Pharmaceutical company Reckitt Benckiser lists no mental effects of this drug. Their website only states that there are “nervous system” effects such as: Anxiety, depression, dizziness, nervousness and insomnia.

The Substance Abuse and Mental Health Services Administration notes this side effect: Dysphoria, defined as a state of depression, restlessness, or unpleasant dissatisfaction with life.

But What Do Actual Users Say about Suboxone?

Some recent news reports have ventured into online forums that permit drug users to discuss the effects of the drugs to find out what these actual users say about side effects. While these are not authoritative sites by any means, it might be useful in this circumstance to sample their comments.

In 2011, a woman described her experience using buprenorphine in a patch as prescribed for pain: “I became extremely angry and irritable. I was having other problems with it and wound up taking the patch off. When I put a new one on last night, the same thing happened. Ten minutes and tears just started pouring. I couldn’t stop it! Half an hour after that I was high as a kite, not happy but talkative. Twenty minutes later I felt the need to punch someone in the face, and I’ve been irritable and bitchy ever since. I feel like gruesomely and meticulously dismembering every other person I come across, just because.”

This person stopped using Suboxone while he was taking 6 milligrams per day: “On the fourth day I wanted to kill myself. Whoever says Suboxone is easy to come off is a better person then I am.”

In 2013, a fellow who was trying to get clean after using 2 mg Suboxone for six months said: “I set a new world’s record, at least my personal best, 27 days with no sleep! On a 2 a.m. walk at night 26 I was seriously ready to jump out into traffic, I was hallucinating and could barely walk, and once you think you’re getting better, it comes back and kicks you in the ***!”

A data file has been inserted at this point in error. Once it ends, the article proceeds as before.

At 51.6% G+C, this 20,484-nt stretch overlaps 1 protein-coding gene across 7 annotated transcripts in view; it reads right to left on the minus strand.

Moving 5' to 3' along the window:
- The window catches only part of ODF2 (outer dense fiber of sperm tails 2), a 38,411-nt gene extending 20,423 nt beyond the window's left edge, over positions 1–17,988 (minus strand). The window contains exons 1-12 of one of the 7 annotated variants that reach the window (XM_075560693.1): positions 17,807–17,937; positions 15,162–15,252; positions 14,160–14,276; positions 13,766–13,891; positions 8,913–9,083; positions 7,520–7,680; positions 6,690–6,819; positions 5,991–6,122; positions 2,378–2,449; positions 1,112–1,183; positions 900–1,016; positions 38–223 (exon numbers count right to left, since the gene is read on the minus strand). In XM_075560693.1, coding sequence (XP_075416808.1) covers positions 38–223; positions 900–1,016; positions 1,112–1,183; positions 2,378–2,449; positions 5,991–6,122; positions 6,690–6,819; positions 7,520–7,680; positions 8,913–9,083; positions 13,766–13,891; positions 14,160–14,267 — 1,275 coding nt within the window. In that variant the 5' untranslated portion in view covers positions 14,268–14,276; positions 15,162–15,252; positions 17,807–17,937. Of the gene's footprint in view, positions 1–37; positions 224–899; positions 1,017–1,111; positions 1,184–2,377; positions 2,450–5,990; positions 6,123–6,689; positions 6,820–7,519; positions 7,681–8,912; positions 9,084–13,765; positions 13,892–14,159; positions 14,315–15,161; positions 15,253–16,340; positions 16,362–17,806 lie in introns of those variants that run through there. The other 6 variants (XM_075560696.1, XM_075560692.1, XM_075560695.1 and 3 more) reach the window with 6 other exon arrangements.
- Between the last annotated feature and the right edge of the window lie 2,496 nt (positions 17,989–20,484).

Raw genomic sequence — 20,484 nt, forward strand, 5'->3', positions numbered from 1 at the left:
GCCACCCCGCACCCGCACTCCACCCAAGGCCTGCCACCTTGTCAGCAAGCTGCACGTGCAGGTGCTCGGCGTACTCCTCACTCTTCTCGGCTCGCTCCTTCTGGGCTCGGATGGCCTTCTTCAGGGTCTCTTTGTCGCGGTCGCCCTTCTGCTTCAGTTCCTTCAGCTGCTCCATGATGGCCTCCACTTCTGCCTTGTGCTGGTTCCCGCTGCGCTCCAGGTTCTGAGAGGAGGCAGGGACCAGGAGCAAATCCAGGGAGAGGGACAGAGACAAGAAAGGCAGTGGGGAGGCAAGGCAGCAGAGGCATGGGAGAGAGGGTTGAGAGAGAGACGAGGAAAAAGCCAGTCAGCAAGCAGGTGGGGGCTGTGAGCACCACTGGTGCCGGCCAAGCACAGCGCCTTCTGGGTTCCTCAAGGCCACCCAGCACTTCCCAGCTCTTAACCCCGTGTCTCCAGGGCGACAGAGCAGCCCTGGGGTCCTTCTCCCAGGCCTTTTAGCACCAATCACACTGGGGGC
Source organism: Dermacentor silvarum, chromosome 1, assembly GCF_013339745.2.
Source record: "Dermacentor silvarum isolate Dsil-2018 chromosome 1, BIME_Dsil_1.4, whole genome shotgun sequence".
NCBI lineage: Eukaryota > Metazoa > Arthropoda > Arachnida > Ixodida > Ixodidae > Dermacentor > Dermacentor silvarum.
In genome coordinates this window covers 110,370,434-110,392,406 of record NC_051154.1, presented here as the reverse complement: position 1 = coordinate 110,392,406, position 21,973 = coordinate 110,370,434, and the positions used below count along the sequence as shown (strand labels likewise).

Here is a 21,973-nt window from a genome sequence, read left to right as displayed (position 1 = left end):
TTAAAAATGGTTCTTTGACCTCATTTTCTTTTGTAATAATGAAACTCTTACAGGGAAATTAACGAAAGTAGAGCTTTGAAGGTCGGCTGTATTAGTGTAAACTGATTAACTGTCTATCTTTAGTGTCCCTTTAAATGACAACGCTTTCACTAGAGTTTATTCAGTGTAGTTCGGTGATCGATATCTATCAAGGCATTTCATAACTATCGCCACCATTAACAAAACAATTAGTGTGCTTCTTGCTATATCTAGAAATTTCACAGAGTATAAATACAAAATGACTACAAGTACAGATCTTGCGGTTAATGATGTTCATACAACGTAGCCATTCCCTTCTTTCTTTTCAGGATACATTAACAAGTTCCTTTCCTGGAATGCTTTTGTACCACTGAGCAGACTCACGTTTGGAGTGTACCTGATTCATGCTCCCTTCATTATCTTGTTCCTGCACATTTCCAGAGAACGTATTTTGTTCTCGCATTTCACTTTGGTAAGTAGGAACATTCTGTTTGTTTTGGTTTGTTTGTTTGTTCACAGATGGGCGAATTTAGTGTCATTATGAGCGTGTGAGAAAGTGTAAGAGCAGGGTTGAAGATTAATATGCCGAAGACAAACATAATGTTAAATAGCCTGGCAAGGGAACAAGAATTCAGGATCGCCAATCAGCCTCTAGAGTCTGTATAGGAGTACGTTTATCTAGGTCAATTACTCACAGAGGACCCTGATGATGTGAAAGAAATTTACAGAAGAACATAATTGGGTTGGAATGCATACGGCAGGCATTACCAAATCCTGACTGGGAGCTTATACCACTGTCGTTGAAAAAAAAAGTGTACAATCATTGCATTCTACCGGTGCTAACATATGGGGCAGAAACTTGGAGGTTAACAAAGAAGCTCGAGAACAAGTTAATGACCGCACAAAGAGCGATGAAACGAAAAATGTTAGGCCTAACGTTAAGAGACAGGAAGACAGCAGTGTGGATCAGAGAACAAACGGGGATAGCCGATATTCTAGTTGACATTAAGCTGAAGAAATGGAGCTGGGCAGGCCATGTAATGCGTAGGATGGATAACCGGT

In 2014, a person who had been taking Suboxone for two years and then went off it said: “The INSANE anxiety has settled in to stay. I make myself sick obsessing over what I need to be doing and what is about to go wrong and how in the world I am going to make it through. I sit and think and in the middle of everything I do, chores, driving, watching TV, suddenly my heart sinks as I sit and entertain one of my negative thoughts in my head.”

A man with the forum name of “Dan Steely” described the effect of taking one to two mg of buprenorphine a day for eight months: “It took me months to figure out I had turned into a zombie. Like I said I could function pretty well but my life had become very flat. I no longer enjoyed or looked forward to the things that made my life fun.”

A person with the forum name “Shanellie” mentioned in 2012: “Subs are just not for everyone. I tried that route and basically spent an entire year feeling weird, sick and miserable.”

There’s no drug in the world that works for every single person which is why it’s vital for a patient to stay in touch with a doctor when starting treatment. When a person is abusing this drug or does not have a trusting relationship with his doctor, it’s possible for things to go very wrong, as these people have noted.

Was Suboxone Abuse Related to this Recent Tragedy?

This is a question that doctors and other qualified experts will need to answer. What does seem clear is that Suboxone and buprenorphine don’t work for every patient and have some serious mental side effects for some. When these drugs are being used without medical supervision, there’s no telling what could happen.

A Queensbury psychiatrist had his medical license suspended for 6 months for allegations of “gross incompetence” and “moral unfitness.”